The Rebbe smiled. “The portrait? It is excellent! In fact, it looks better than I do!”

    But Refoel was not always Chassid, in fact he wasn’t always an observant Jew. And it all began with his daughter.

    While other children were speaking at the age of two, she still was unable to speak. And even at the age of four and a half she could only scream uncontrollably and throw temper tantrums when she wanted anything.

    The doctors couldn’t come up with a diagnosis and, as if there weren’t enough problems, the girl developed a hernia due to the stress of her frequent fits and the doctors decided there was no choice except to operate.

    Poor Mr. Nuriel and his wife were beside themselves. Now they were faced with yet another dilemma. The doctors said ‘hospitalize’, but they were sure that it would only further traumatize the poor girl.

    Suddenly they got an idea. The only religious person they even vaguely knew was the local Chabad representative Rabbi Rothman.

    Although the only connection they had had with him was once when he happened to stop them on the street one Succot, invite them to do the commandment of ‘Lulov’ and they had a short conversation. Still, they felt he was a ‘holy’ person and worth the chance. They would locate him and ask his advice.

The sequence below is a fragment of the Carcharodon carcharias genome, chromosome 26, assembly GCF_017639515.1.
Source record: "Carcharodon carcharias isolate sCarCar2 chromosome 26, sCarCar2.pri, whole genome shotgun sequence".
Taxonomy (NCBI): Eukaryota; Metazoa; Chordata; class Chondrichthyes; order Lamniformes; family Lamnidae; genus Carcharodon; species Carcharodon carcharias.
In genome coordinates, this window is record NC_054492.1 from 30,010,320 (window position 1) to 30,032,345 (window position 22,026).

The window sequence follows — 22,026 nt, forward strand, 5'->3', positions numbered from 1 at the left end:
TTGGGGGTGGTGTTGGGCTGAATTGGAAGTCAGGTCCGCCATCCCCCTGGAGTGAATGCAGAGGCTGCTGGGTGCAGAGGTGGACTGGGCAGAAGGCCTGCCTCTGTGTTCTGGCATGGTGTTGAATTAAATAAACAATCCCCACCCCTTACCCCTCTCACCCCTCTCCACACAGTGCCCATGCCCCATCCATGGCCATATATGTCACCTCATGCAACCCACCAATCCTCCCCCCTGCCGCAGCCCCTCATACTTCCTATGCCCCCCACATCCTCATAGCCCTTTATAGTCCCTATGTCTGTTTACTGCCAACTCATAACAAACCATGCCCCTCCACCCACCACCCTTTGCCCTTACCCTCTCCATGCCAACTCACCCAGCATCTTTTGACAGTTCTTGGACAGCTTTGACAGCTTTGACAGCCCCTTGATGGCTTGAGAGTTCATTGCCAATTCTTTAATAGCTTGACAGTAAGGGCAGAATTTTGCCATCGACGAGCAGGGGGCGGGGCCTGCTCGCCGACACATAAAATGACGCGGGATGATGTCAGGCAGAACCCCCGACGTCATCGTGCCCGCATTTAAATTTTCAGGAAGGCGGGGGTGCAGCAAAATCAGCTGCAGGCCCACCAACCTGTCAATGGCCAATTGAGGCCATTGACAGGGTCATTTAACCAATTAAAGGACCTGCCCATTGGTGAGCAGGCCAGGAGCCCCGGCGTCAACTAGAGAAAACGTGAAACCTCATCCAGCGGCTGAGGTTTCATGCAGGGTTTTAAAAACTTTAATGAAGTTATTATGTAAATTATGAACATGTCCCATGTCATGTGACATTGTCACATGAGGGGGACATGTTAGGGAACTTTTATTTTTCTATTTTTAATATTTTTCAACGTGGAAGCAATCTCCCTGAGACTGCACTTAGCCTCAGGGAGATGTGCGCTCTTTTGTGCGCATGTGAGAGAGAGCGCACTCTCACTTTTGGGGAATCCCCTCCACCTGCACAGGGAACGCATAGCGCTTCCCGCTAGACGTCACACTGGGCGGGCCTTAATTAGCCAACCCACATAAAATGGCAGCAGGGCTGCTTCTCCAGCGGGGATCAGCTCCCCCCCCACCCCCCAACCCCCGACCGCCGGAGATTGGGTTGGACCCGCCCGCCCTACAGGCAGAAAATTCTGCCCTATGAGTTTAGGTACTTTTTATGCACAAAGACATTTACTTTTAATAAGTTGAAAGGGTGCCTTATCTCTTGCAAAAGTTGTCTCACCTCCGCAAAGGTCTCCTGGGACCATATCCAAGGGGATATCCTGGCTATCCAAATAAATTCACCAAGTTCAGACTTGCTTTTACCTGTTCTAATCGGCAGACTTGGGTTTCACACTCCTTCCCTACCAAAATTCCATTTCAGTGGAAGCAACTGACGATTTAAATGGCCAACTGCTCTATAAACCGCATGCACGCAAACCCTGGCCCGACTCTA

When Rabbi Rothman heard their tragic story, he advised that they immediately contact the Lubavitcher Rebbe’s office in Brooklyn. Saying “if you think I am a holy then he is the Holy of Holies. If anyone can help then he can.”

    So they began calling and after several hours of getting a busy signal non-stop, the Nuriels gave up and went home. But Rabbi Rothman did not.

    The next morning, he called them to report that at two in the morning he got through to the Rebbe’s secretaries, made a request, and the Rebbe replied “Tell them ‘May you always have good news’.”

    Mr. Nuriel was not exactly exited or convinced by the blessing. After all this Rebbe, whoever he was, was thousands of miles away in New York. how could he have any effect on them in England? But at least he gave encouraging words about the hernia operation. They really didn’t have much choice anyway and took their daughter to the hospital.

    Just before she was wheeled into the operating room her parents put a small siddur (prayer book) under her pillow and hoped for the best.